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info/help on designing a good system for smaller garden in the Gambia/west africa  RSS feed

 
Katja Jassey
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We have a small land (70x70m) that we would like to design in a good way- next to the land is our compound where we have many chickens, goats and a donkey, we also have a borehole there run by solar, but as water is a limited resource for most people we would not like to rely too much on that water. The location is close to the sea and currently there are many bush trees and palm trees (don't know the english names for them) and we have grown ground nuts there during the rainy season, fencing is also a problem as the the cows come for grazing and pigs too sometimes, plus our own goats...
As there is a lot of not very sustainable agriculture going on in the area plus great problems with environmental pollution we really would like to also use the place as a way to motivate others to possibly change
Any advise on where we can find inspiration, advice and help would be greatly appreciated!
 
John Elliott
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Welcome to Permies, Katja!

The combination of pigs and goats can remove almost anything you try to grow, so before you do anything else, work on fencing the garden off. Until you can make sure that plants can remain unmolested until you are ready to cut or harvest them, all work is a wasted effort.

I have this hypothesis that Africa looked a lot different before tribes of goat herders grazed it into barren desert. If you read ancient Egyptian history, there was much less denuded desert and much more savannah type grassland that supported large herbivores. We really don't know how the desertification of the Sahara progressed, but I think that rather than low rainfall leading to less vegetation leading to less forage, it was the other way around: too much grazing led to to little vegetation which led to diminished rainfall. So today it is difficult to grow things in the short rainy season of the Sahel, and forget about the Sahara.

When you look at the deserts of the southwestern U.S., there is much more plant diversity. There are trees like desert ironwood (Olneya tesota) that would do very well in your climate, but it is only found in the lower Sonoran desert, and I don't believe anyone has tried to introduce it elsewhere. It could be an important permaculture tree crop for Africa, along with palo verde and mesquite, which could round out the native acacias you have. These trees can provide sustainable animal fodder, but not when they are subject to attack by unrestrained ravenous goats.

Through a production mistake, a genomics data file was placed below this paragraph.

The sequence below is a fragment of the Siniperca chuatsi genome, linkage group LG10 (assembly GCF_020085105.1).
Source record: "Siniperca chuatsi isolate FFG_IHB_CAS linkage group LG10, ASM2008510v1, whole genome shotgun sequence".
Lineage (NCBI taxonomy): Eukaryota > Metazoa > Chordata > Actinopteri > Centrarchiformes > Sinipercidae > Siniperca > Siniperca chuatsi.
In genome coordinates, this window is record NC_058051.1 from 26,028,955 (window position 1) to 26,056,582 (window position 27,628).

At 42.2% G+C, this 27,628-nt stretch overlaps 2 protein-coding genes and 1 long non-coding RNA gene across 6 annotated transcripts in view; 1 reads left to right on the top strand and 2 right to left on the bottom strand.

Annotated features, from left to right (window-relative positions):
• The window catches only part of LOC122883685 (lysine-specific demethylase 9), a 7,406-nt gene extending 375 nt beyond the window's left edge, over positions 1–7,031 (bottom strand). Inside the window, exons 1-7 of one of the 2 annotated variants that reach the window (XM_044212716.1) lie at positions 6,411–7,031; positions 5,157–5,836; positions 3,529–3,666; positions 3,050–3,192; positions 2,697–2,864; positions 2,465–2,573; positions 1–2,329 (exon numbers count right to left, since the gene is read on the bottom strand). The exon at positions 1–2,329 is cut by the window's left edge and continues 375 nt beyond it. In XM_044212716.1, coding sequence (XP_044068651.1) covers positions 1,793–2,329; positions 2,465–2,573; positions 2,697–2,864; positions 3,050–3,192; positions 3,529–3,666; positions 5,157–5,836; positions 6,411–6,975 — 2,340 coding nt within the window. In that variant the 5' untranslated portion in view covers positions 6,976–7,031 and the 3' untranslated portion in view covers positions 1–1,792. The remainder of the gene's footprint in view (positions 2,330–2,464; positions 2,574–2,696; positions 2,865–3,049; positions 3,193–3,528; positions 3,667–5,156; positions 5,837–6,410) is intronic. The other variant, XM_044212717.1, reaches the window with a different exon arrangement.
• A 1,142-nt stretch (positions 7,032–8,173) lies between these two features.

Once you have your animal situation under control, you might want to try an intercrop of pigeon pea and millet. This combination is quite successful in the deserts of Western India.

If you would like to try starting some of the plants I have mentioned, I have seeds that I would be willing to share with you. Just send me a PM with your address. Another source of seed samples is the Desert Legume Program at the University of Arizona.
 
Katja Jassey
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Thank you - you reminded me that we actually have a very nice bean tree (have no idea what the english or latin name is) which grows very well and we should absolutely have more of that, groundnuts are also from the fabiae family so also good to keep on growing. in the rainy season all animals must be kept under control because then everybody cultivates the land which is why we can at least make some small use of the plot even today.

But yes, we must do something about the fencing, but I just thought that as we work on the fencing (which can be quite expensive) it would be good to start planning for a system and design that will work. I am thinking agroforestry and forest gardens are in many ways much more suitable to tropical climates than temperate but am not sure where to begin to look for information.

 
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